Black walnut - Juglans nigra
Walnut Family (Juglandaceae)
Black walnut is a common tree throughout Kentucky. It prefers areas of moist, rich soils. The wood is prized for fine woodworking. The outer covering on the fruit is lemon-scented and the nut is edible. At one time, trees reached over 150 tall, but few large trees still exist in the state. The Kentucky champion tree is in Nelson County and is over 80 feet tall.
- Native habitat: Native along the entire east coast from Florida to New England. It grows as far west as Minnesota.
- Growth habit: The tree produces an open, rounded crown.
- Tree size: Common to see trees 60 feet tall, however, it can reach 150 feet tall.
- Flower and fruit: Male flowers are catkins; female flowers lack petals and are formed in spikes. The fruit is a nut with a lemon-scented outer covering.
- Leaf: Leaves are compound having approximately 16 leaflets with fine teeth along the margin.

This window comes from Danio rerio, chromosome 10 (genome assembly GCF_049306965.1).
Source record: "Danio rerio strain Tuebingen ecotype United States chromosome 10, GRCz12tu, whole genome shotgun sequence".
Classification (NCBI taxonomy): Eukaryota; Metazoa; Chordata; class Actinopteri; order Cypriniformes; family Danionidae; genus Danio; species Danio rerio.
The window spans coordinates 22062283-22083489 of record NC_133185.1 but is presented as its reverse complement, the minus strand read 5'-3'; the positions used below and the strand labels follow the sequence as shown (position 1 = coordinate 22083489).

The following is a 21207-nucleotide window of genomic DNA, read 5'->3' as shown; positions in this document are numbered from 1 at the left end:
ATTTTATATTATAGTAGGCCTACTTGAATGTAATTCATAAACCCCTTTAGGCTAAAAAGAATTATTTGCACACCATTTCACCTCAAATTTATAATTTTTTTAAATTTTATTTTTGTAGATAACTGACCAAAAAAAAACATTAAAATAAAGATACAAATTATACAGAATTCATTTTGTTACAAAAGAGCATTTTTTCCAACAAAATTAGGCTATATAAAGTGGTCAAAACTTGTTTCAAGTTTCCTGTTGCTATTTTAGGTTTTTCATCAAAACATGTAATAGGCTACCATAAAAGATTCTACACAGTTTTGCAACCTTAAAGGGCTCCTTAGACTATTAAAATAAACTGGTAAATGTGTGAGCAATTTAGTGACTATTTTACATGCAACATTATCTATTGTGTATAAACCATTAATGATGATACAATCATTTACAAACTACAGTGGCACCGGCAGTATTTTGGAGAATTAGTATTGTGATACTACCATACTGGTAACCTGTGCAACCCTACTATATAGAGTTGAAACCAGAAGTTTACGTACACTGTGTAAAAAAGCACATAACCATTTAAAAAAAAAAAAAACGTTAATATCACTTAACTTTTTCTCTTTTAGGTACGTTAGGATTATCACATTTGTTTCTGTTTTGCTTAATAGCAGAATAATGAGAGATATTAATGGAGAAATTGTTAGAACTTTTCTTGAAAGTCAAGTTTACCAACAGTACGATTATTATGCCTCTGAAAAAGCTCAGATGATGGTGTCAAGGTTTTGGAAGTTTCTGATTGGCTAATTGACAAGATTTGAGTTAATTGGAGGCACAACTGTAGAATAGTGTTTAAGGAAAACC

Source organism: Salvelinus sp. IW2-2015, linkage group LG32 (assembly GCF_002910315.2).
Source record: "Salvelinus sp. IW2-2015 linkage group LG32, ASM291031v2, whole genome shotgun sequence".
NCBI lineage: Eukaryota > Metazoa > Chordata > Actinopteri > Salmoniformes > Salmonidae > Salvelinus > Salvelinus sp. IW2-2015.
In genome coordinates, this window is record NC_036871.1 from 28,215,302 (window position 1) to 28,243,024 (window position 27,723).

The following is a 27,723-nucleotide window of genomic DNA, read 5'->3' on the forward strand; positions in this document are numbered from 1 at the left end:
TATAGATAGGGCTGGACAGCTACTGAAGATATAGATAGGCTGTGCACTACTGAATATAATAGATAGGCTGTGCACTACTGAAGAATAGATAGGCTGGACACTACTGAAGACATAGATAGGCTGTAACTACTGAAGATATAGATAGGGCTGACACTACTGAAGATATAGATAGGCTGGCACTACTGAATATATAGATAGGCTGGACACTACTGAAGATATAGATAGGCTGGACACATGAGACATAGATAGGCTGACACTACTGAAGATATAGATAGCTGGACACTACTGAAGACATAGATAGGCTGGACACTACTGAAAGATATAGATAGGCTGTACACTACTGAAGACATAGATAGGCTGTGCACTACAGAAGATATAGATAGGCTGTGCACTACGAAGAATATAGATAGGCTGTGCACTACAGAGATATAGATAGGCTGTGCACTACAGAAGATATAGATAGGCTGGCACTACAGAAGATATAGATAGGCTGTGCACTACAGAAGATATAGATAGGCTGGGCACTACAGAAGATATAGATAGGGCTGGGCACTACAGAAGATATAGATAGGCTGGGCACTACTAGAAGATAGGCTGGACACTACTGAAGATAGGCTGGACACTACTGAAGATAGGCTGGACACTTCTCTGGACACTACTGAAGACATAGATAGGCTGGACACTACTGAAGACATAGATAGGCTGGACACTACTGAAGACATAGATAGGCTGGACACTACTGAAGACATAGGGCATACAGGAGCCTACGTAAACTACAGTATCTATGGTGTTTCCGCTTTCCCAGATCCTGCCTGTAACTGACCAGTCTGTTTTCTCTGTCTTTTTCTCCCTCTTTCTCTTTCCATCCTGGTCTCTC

- Hardiness: Winter hardy to USDA Zone 4.
Black walnut is a valuable timber tree. The wood is prized for cabinet and furniture. Demand for the lumber is high and does not meet demand. Solid walnut furniture is uncommon today, with most pieces being made of walnut veneer.
Nuts are flavorful, but not as commonly available as English walnuts. In the wild, nuts are an important wildlife food.
Black walnut is a favorite host for mistletoe. Mistletoe is a plant parasite that lives in the tops of trees and takes water and nourishment from its host tree.
The National champion trees is Oregon and is over 130 feet tall. The Kentucky champion tree is in Nelson County and is 80 feet tall.